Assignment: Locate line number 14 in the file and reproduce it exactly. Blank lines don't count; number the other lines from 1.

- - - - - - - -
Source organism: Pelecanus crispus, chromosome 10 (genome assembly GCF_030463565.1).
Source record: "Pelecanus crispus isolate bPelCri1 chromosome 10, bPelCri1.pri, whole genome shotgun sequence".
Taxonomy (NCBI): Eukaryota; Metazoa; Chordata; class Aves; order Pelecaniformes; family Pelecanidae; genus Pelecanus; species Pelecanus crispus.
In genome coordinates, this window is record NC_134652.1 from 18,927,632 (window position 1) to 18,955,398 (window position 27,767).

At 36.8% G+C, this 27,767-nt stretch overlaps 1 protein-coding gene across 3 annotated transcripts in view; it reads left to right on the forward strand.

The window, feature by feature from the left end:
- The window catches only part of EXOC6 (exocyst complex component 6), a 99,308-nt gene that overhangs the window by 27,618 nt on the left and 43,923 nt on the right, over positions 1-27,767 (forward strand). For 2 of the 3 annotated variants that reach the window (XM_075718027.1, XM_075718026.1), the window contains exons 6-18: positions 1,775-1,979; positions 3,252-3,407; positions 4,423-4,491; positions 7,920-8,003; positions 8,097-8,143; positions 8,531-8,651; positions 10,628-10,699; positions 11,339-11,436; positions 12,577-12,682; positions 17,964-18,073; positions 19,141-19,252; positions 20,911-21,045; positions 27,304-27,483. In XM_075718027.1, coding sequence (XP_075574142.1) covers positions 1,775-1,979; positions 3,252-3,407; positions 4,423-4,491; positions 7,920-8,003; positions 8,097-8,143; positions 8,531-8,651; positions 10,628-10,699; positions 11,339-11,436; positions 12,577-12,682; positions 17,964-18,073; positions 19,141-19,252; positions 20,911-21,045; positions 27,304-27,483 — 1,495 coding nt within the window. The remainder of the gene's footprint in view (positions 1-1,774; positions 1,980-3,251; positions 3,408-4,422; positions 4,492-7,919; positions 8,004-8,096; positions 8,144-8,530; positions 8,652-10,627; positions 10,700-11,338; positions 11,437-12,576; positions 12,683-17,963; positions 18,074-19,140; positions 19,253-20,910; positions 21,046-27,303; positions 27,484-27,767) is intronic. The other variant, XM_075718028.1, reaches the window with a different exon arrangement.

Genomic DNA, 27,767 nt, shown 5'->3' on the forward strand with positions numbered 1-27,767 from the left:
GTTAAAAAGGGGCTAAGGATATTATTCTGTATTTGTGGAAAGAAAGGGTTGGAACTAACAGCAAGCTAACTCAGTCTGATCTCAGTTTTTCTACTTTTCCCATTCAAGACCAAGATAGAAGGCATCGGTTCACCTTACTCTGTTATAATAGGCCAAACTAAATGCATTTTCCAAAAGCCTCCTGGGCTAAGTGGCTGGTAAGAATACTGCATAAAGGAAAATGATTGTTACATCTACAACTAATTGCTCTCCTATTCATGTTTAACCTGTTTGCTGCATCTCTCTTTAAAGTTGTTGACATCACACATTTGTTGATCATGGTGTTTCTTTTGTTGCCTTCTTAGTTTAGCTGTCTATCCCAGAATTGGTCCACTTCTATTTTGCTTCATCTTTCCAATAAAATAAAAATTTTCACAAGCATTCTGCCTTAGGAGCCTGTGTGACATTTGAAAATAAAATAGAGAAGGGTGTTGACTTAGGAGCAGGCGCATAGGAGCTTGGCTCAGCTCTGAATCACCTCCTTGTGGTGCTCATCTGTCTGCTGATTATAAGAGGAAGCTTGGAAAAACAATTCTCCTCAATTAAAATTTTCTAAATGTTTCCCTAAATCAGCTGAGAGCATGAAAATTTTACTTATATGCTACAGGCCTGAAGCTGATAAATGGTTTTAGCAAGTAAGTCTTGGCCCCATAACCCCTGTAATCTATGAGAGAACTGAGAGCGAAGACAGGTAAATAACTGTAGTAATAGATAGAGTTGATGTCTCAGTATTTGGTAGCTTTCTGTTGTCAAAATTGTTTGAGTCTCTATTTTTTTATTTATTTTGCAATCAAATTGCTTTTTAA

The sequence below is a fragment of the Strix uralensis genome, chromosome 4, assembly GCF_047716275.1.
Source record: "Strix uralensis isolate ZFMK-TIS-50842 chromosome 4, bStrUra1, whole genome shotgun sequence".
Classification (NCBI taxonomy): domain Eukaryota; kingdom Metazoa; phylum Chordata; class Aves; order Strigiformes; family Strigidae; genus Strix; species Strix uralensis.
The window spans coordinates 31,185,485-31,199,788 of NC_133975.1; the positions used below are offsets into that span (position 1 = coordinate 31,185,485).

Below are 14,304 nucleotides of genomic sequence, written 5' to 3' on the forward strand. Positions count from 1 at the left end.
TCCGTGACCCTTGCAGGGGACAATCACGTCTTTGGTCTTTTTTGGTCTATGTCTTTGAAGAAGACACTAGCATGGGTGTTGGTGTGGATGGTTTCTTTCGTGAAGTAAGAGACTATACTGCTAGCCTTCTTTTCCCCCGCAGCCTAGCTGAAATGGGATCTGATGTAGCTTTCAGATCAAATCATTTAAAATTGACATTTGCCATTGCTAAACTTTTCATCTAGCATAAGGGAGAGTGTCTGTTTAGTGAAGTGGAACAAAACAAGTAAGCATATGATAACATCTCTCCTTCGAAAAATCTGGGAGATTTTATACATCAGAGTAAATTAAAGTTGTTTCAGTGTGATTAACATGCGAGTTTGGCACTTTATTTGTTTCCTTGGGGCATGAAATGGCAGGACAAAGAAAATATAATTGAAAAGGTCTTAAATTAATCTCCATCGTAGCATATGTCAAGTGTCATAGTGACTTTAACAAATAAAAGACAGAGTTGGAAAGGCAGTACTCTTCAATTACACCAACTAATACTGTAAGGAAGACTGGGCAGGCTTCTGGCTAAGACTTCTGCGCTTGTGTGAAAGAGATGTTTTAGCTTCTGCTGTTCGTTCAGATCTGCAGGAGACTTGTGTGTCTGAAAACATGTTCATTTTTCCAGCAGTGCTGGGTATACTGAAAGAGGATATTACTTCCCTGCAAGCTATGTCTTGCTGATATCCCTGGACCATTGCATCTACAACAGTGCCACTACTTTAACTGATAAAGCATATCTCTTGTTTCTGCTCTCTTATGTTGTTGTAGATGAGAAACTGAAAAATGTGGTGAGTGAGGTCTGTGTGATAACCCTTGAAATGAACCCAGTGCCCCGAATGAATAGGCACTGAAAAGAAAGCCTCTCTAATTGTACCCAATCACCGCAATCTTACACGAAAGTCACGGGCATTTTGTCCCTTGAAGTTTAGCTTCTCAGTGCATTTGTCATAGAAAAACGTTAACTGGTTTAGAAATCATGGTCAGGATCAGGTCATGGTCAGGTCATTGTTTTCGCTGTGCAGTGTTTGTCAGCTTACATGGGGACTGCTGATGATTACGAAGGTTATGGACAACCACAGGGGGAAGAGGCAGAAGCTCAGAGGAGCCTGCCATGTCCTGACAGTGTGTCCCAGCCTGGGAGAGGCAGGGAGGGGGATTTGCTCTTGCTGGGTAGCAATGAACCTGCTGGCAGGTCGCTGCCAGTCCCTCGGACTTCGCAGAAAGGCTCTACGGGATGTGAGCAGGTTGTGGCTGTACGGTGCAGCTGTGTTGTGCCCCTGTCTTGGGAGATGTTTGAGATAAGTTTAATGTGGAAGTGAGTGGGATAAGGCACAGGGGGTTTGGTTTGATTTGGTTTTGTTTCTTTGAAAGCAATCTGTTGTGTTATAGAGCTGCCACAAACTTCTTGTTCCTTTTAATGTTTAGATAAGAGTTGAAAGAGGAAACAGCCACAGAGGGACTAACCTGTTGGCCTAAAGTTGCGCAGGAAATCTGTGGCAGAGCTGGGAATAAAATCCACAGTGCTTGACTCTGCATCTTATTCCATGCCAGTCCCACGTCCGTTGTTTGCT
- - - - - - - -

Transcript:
Below are 14,304 nucleotides of genomic sequence, written 5' to 3' on the forward strand. Positions count from 1 at the left end.